Recently, I decided to make a presentation about the remarkable incident in the life of David, who behaved like a madman in the presence of the King of Gath (1Sam.21). When using the Interlinear Bible program, ISA, to take a very close look at the text of 1Samuël 21:13, I fell from one surprise into another. All translations that I know, without exception, promote the impression that David behaved himself to be insane, on purpose, in order to get out of a dangerous situation. This behavior of David puzzles every serious Bible reader, especially, since Psalm 34 and 56 give us a very different understanding. There, we read that David, in this dangerous predicament, sang praises to God, completely trusting God. From where this great difference?
Anyway, as you will find explained, elsewhere, the translators have wrongly portrayed David as being insane. From "he changed his taste", they have made it that David behaved like a madman. What does that have to do with translating?! Instead of the fact that David praised God (1Sam.21:13 used the ordinary Hebrew word halal, as in Hallelujah), they translated that he was ranting and going crazy. But who, here, is ranting? David or the translators? And once this idea was presented, the misrepresentations continued. The carving or drumming (LXX) on the gates became scrabbling and the (tear)moisture became saliva that was dripping in David's beard. Anyway, the translations are unanimous: David demeaned himself to be a madman…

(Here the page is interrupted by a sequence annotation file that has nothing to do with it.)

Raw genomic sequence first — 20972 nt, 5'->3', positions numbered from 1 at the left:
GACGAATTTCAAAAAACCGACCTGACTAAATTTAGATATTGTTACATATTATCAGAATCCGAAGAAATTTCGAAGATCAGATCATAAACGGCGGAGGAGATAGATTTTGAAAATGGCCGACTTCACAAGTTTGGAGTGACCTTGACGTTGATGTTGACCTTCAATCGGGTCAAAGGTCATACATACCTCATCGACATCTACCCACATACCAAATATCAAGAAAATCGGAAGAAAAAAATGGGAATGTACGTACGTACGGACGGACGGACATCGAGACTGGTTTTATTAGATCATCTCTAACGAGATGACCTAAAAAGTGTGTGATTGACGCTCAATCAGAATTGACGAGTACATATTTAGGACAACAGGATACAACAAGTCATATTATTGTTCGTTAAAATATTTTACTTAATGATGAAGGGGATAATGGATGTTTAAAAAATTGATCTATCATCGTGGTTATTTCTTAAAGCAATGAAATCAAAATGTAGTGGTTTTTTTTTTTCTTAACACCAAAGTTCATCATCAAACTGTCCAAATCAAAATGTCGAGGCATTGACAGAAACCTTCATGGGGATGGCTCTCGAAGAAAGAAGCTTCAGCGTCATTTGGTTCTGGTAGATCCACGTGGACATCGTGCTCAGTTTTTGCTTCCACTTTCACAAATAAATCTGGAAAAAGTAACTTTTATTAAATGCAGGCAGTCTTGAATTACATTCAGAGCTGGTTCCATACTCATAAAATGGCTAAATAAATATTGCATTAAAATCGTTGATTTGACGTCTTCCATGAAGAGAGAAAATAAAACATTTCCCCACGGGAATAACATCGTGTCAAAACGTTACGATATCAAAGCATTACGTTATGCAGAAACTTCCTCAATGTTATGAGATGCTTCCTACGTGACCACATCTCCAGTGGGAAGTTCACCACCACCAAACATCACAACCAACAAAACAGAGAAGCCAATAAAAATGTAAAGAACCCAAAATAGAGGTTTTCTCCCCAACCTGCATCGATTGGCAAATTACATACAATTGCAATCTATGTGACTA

To find out what was happening with David, the translators went to the Philistines (sec.) and the judgment of the king of Gath was guide to their translation of 1Sam.21:13. This is entirely contrary to the extensive and inspired commentary from David, himself, on this event. David himself testifies that in the day that he was afraid, He trusted God and praised Him and was no longer afraid (Ps.56:4,5). But where is that "praising", spoken of in Psalm 34 and 56, in the translation of 1Sam.21:13? While there, nota bene, the same word is used!?!
I have rarely come across an example, in which so clearly the bias of the translators is reflected, as in 1Sam.21:13; with the result that not only this passage, but also two psalms became completely incomprehensible.
On behalf of David and myself, you are warned: don't let Bible translations make you crazy!
Translation: Peter Feddema